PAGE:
Written in 1928

On Leaving Centre.

It is with feelings not unmingled with regret - that, I believe, is the correct journalistic expression - that we look back upon our Centre career.  As the time for bidding farewell draws near, we discover something warm and kindly in its normally chilly atmosphere, something sympathetic and inspiring in the pictures (some of questionable beauty) which adorn its walls, and we sigh that this is perhaps the last time we shall need to patch our overall sleeves, worn through by constant pressure of the elbows on its hard, uncomfortable desks.  O, those overalls!  Eternally requiring clean collar and cuffs, incessantly losing their buttons, always a trial - and yet, it will seem somewhat sacrilege to wear them out as mere keepers-clean of dresses - their inevitable ending, it is to be feared!  Six years of overall-wearing endears one to it a little.  We wonder how Saturday morning's singing will manage without us.  Sadly, we fear!  We find it difficult to imagine an Armistice Service without our presence;  we cannot conceive how a concert will be at all possible next July without our aid;  we do not relish the idea of being visitors on Sports Day.  We recall the jolly times we have had together, the friends we have made, "rows" we have enjoyed, and "rows" we have - well, not enjoyed.  Regrets for the life we are leading dim the glamour of the one we are about to enter upon.  We would like there to be in our new abode, even a draughty vestibule or a chilly "glass-house," just to remind us of the home of our youth.  We have dwelt in Centre for six years, disparaged it, reviled against its overalls, grumbled at its homework and poured maledictions upon its draughtiness, but those things seem now tolerable, nay, even desirable from this perspective.  Goodbye, Centre! Be sure that to the end of our lives we shall bear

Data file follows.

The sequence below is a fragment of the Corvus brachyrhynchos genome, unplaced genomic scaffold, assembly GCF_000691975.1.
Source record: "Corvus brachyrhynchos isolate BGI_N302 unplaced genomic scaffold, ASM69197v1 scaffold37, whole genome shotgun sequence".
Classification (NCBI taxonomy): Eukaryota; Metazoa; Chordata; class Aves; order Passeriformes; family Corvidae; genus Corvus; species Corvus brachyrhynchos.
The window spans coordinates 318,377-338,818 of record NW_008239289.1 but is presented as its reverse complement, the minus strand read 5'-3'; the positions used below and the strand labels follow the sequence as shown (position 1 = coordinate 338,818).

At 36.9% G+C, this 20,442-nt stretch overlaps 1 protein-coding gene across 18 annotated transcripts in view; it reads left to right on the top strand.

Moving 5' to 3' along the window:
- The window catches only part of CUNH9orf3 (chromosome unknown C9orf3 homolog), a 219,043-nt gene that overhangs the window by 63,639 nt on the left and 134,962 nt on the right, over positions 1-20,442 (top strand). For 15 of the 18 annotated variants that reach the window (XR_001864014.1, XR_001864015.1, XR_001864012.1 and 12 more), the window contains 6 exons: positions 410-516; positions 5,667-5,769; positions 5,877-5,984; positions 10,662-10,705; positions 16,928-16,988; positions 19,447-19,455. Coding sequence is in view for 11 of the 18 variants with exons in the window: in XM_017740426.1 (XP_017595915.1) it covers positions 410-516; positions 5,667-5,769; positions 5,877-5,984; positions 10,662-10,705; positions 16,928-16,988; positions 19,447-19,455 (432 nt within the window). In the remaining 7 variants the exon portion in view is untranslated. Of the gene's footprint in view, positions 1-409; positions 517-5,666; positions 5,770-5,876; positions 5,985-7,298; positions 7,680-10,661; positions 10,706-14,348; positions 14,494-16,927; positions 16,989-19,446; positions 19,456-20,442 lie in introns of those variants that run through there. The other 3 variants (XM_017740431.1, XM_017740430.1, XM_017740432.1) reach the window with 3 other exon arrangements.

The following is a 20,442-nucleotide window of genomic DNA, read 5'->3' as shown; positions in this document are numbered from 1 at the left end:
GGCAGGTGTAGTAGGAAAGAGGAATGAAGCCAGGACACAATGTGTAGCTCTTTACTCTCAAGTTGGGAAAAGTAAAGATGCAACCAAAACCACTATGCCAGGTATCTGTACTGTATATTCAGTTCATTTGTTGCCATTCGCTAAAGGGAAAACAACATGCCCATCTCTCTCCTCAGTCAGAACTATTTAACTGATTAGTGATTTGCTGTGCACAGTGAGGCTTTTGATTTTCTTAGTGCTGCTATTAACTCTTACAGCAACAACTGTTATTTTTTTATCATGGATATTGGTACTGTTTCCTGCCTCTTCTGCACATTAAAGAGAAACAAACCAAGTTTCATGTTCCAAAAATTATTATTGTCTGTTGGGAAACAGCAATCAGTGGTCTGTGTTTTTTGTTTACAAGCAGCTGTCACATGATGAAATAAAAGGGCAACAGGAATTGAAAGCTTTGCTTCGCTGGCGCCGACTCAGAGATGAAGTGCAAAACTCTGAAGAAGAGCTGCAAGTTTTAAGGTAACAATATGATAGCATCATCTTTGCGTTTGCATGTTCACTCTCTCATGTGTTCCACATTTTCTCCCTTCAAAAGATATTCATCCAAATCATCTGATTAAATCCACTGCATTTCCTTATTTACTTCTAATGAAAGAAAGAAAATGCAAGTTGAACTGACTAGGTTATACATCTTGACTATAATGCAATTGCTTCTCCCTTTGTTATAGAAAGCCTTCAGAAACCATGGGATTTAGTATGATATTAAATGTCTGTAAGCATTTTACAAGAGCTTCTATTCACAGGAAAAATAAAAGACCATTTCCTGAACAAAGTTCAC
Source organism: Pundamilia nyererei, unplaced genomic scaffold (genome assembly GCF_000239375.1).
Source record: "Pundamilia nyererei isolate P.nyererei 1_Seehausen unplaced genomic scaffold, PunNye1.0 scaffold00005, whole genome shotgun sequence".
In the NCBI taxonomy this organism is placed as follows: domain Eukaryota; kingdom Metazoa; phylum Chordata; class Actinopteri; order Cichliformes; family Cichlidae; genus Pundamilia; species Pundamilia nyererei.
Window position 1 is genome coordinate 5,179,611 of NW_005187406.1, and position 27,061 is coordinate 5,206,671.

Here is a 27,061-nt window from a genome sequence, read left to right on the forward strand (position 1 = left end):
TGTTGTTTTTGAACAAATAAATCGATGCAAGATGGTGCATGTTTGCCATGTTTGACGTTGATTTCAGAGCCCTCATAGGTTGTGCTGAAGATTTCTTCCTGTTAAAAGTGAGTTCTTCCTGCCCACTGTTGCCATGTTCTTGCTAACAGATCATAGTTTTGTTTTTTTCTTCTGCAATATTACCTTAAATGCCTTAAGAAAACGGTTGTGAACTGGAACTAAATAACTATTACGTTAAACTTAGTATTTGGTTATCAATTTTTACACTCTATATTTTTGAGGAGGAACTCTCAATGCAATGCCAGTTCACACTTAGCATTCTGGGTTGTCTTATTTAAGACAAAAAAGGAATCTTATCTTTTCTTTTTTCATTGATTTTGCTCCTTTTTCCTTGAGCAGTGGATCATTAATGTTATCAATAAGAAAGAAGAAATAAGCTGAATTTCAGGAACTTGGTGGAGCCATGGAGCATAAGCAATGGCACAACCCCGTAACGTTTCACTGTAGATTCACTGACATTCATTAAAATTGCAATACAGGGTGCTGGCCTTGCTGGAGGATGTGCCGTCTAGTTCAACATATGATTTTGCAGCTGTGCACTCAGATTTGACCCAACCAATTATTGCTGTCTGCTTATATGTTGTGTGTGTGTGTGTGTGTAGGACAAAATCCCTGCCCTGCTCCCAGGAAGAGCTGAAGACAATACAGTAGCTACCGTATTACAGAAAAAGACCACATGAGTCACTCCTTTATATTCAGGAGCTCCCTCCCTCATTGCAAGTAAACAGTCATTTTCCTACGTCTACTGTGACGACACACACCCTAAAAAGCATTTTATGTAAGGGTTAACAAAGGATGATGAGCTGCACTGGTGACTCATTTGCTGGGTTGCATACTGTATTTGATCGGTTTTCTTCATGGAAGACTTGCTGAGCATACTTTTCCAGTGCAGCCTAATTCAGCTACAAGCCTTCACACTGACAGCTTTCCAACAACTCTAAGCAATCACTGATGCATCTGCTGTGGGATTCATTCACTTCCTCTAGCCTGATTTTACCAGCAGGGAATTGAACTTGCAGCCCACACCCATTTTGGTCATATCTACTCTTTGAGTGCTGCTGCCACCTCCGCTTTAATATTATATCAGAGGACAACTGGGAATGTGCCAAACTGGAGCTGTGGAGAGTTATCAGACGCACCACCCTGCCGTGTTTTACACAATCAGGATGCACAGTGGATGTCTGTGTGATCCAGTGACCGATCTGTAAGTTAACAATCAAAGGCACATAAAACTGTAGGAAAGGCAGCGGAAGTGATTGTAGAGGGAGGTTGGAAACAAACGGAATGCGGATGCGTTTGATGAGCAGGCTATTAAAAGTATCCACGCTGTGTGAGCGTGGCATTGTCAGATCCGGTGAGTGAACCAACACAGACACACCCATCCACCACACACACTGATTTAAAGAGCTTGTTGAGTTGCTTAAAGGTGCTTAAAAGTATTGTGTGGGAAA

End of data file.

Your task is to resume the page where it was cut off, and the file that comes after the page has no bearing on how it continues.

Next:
"empress'd in memory
           A Holly Leaf, an evergreen!"